28 January 2014 by Michael Vatikiotis
The signing on 25 January of the final agreements of the Comprehensive Agreement on the Bangsamoro ended more than forty years of war in Muslim Mindanao. But the agreement does more than that. It also shows a world beset by intractable conflicts how sustained political will and skillful negotiation can produce comprehensive agreements to address the complex drivers of conflict and offer the hope of lasting peace.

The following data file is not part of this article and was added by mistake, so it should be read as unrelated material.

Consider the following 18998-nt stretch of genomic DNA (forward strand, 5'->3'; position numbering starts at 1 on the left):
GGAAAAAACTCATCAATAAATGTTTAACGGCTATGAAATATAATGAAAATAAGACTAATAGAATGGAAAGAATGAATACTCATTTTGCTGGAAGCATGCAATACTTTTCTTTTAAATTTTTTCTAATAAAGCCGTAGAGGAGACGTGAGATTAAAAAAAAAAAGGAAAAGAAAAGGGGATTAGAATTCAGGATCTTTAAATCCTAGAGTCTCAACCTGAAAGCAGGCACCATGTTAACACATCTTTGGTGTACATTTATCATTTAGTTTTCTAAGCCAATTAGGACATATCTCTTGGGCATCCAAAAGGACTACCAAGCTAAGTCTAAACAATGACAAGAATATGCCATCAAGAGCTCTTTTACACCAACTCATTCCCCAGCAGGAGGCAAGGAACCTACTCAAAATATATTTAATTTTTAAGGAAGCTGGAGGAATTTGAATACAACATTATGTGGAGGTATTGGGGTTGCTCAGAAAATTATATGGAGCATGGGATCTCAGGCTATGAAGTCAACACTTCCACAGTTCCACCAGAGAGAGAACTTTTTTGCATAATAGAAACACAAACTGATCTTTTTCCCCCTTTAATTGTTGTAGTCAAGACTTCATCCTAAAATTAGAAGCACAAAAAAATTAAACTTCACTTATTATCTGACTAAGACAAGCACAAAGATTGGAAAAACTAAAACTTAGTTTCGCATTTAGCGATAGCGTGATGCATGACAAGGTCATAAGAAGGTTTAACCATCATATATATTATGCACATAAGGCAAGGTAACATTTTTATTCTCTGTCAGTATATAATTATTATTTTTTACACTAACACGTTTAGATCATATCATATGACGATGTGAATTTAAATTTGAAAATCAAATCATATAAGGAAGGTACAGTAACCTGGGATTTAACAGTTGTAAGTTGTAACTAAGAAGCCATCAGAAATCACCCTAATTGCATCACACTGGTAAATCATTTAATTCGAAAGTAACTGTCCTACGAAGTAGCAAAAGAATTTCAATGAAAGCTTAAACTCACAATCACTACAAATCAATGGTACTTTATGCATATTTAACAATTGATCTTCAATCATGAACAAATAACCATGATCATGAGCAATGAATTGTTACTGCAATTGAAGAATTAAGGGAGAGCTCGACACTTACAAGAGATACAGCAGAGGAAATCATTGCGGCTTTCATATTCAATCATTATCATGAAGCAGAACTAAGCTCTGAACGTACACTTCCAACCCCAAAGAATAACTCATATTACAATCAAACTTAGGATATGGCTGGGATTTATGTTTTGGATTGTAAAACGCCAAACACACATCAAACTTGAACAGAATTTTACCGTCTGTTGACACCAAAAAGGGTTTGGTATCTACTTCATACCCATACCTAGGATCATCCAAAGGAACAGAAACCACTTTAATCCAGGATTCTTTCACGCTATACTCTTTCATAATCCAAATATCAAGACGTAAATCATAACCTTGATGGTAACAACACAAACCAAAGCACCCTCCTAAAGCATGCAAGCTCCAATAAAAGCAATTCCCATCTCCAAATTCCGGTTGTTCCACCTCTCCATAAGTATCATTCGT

The second decade of the 21st century has been stony ground for peacemakers. New conflicts have erupted across Asia, Africa and the Middle East, and old conflicts have been rekindled. The Arab Spring that marked the start of the decade has left countries that tried to embrace democracy bitterly divided along ethnic and religious lines; African states where internal conflict had been settled through negotiation or dialogue, such as Mozambique and the Central African Republic, have seen old wounds re-opened. In Asia, chronic sub-national conflict seems to defy prolonged mitigation efforts in India, much of Southeast Asia and the fringes of China.